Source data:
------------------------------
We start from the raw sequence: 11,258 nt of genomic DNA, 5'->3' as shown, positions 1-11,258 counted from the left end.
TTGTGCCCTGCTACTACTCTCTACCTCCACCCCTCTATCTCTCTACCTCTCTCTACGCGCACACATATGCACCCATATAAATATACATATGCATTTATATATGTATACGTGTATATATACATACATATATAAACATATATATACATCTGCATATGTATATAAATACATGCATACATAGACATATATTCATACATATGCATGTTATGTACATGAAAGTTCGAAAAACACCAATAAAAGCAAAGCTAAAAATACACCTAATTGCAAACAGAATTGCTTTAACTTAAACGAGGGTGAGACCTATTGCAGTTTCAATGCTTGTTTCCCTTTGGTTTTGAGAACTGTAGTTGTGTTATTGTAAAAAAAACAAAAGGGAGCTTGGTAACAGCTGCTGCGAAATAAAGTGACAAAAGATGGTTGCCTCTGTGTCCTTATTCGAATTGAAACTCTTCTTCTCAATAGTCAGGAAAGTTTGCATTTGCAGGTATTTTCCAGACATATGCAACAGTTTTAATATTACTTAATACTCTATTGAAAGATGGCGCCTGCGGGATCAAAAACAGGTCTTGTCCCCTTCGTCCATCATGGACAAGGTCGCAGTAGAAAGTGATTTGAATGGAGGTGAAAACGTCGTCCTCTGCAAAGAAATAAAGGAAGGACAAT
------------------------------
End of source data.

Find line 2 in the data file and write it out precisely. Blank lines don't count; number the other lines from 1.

TTGTGCCCTGCTACTACTCTCTACCTCCACCCCTCTATCTCTCTACCTCTCTCTACGCGCACACATATGCACCCATATAAATATACATATGCATTTATATATGTATACGTGTATATATACATACATATATAAACATATATATACATCTGCATATGTATATAAATACATGCATACATAGACATATATTCATACATATGCATGTTATGTACATGAAAGTTCGAAAAACACCAATAAAAGCAAAGCTAAAAATACACCTAATTGCAAACAGAATTGCTTTAACTTAAACGAGGGTGAGACCTATTGCAGTTTCAATGCTTGTTTCCCTTTGGTTTTGAGAACTGTAGTTGTGTTATTGTAAAAAAAACAAAAGGGAGCTTGGTAACAGCTGCTGCGAAATAAAGTGACAAAAGATGGTTGCCTCTGTGTCCTTATTCGAATTGAAACTCTTCTTCTCAATAGTCAGGAAAGTTTGCATTTGCAGGTATTTTCCAGACATATGCAACAGTTTTAATATTACTTAATACTCTATTGAAAGATGGCGCCTGCGGGATCAAAAACAGGTCTTGTCCCCTTCGTCCATCATGGACAAGGTCGCAGTAGAAAGTGATTTGAATGGAGGTGAAAACGTCGTCCTCTGCAAAGAAATAAAGGAAGGACAAT